Why are Router Bits so Expensive? Are Expensive Router Bits Worth It?

So why are router bits so expensive? Are they worth it? The TL;DR version of the answer is YES.

This is a question that has been asked numerous times, especially by beginners who are just entering the woodworking realm.

The price for a single router bit can go up to hundreds of dollars, and it can definitely scare some people off. On the other hand, there are merchants selling router bits set on Amazon for around 1-2 dollars per router bit, but is it really a good deal? In this article, we are gonna analyze what determines a router bit’s price, and what price range of router bit you should go for!

Why are router bits so expensive?

The first thing would be the material it’s made of and the material’s quality, a big chunk of the price tag actually comes from the material itself. As we explained in another article, there are three main materials for router bits:

  • High Speed Steel
  • Carbide Tipped
  • Solid Carbide.

High-Speed Steel (HSS) Router Bits are generally the least expensive and are fine for softwood and light plastics, but tend to dull much faster than carbide, some of them might even break apart after the first use. When bits become dull, HSS bits cost as low as $2 to $5.

Carbide Tipped Router Bits are usually more expensive than the HSS router bits, but they can keep sharpness longer and work better in hardwoods and other harder materials. They have durability at the tip but are also equipped with the lower cost of a steel base. Although they might be a tidbit more expensive than HSS, they may save you money in the long run. A decent carbide-tipped bit can cost around $15 to $30.

Solid Carbide Router Bits are the most expensive, but perform the best and are the most durable. They are typically meant for specific applications where other router bits may not perform as well. Compared to the other two types of bits, a solid carbide router bit can provide cleaner cuts, reduced wear and tear, increasing your shop’s overall efficiency.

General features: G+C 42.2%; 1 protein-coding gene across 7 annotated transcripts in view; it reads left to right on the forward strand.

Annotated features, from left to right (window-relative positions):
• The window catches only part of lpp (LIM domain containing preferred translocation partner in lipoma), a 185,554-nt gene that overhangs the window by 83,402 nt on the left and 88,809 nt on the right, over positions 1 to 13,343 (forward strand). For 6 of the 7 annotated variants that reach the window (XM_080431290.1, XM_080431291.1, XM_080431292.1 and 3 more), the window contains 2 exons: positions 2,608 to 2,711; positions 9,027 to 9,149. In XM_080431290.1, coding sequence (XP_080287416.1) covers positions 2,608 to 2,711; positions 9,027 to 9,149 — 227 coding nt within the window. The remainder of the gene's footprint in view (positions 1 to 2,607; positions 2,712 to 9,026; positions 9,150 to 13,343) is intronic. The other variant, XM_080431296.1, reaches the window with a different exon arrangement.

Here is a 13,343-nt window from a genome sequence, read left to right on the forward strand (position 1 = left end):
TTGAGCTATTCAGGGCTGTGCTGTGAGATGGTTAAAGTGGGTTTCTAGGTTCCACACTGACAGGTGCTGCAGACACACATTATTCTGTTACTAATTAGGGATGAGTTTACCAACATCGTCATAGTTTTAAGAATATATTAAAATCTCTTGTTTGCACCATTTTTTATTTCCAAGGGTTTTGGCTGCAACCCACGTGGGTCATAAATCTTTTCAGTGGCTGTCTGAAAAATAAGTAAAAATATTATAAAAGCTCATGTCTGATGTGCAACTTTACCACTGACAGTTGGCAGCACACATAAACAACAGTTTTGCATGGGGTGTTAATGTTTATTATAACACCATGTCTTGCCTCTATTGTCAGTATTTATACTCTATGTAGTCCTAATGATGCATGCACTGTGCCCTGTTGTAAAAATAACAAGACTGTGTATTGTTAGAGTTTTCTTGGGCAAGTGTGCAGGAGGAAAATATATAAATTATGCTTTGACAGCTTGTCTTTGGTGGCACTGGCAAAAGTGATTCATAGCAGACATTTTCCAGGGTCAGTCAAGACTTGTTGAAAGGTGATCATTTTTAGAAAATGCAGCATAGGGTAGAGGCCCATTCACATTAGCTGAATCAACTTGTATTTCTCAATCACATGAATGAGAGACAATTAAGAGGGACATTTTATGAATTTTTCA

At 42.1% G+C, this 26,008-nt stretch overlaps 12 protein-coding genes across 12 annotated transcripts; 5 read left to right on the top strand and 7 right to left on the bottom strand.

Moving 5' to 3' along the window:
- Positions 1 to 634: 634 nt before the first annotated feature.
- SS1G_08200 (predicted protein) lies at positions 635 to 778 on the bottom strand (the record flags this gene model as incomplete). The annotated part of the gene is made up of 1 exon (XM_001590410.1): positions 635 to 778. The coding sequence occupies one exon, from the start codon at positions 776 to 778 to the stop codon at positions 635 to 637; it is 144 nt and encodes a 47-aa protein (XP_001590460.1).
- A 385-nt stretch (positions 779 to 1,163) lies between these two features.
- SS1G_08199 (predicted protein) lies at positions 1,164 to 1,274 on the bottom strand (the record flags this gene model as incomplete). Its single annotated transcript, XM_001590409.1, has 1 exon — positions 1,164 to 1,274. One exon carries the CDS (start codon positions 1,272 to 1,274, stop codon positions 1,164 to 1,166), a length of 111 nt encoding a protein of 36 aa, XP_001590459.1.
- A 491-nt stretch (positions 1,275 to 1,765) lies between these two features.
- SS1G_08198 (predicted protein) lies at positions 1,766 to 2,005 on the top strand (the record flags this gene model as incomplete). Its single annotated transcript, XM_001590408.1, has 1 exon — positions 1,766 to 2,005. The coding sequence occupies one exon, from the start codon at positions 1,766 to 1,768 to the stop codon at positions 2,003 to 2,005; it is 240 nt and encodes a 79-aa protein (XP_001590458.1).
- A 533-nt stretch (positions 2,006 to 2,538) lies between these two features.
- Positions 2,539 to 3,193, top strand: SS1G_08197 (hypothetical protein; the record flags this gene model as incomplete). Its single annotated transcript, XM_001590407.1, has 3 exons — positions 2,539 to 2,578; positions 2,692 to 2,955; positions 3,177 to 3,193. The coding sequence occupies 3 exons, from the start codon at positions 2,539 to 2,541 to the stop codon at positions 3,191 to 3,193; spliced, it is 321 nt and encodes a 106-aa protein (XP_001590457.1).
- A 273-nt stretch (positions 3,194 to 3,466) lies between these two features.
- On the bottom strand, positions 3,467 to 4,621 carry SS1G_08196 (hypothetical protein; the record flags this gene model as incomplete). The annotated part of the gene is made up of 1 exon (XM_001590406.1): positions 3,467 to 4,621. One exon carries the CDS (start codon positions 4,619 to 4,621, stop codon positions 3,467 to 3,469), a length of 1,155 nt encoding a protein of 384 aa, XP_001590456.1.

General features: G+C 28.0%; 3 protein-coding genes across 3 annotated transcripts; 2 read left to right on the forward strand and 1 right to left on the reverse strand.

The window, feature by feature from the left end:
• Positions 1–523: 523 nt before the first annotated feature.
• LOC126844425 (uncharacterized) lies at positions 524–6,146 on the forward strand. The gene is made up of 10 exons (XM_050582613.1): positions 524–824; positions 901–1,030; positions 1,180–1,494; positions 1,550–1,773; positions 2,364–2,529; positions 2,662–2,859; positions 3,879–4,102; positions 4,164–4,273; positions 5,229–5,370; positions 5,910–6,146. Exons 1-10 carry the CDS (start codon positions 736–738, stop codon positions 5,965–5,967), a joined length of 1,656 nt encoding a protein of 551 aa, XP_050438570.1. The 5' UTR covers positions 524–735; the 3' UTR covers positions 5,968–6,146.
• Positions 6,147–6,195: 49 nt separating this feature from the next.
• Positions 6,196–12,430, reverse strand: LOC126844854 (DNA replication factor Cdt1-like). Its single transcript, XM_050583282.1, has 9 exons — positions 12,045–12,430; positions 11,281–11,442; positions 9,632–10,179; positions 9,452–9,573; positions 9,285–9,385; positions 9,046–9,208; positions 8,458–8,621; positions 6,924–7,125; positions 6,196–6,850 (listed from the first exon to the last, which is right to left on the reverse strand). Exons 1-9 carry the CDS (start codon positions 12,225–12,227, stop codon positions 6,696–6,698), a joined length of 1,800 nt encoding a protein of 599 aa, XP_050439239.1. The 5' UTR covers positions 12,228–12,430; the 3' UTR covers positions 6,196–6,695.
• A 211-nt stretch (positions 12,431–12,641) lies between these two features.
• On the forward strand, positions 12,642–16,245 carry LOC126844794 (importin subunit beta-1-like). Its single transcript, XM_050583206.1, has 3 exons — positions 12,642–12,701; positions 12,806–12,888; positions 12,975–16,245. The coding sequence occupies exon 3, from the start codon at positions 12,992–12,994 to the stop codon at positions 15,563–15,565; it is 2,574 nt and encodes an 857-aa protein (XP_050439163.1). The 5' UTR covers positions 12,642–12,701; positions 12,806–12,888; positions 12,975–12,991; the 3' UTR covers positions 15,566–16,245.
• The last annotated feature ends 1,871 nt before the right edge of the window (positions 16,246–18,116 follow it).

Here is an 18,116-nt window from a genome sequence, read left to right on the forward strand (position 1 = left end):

The second thing would be the overall quality of the router bit. When you read some critical reviews on some of these cheap router bit sets on Amazon, you will find a lot of people complaining about the quality of these bits. Some of these router bits break in half during use, which can be a big safety hazard, some bits may not even be the right size that you purchased, always 1-2mm off the actual size.

Are Expensive Router Bits Worth It? Why are Router Bits so Expensive?

Are expensive router bits worth it?

A lot of people on woodwork forums would suggest buying a cheap set for beginners, then switch it up to these better ones, but we don’t believe that’s helpful at all.

First of all, there’s really no reason to buy a set. Buy router bits as you need them. There are only so many bits you’d need for a project. If one of the bits that you need from the set stops working or starts to burn your wood, It would cost you even more to buy another router bit. You will find these individual bits prices from brands such as Amana, Freud, ZahyoX and Whiteside, actually aren’t really that expensive.

Secondly, a cheap router bit might ruin your work. Because of how fast cheap bits become dull, there’s a high risk of burns and tears happening to your work, compared to quality bits. Some merchants claim their router bits are carbide tipped, but in fact, only a very thin layer of carbide is applied at the blade, and the performance quality can vary. It can be really frustrating when these cheap bits ruin the profile you were trying to create in the first place. You’d have to sand it out and wait for a new bit to arrive for a few days, which can be a big turnoff.


Yes, expensive router bits are worth it. The price tag can fend some people off, but they are a good investment down the road and eliminate a lot of troubles that would come with cheap router bits.

Read further on how to choose your router bits here: Complete Beginner’s Router Bits Buying Guide

Further read & watch:



How to choose between upcut, downcut and compression bits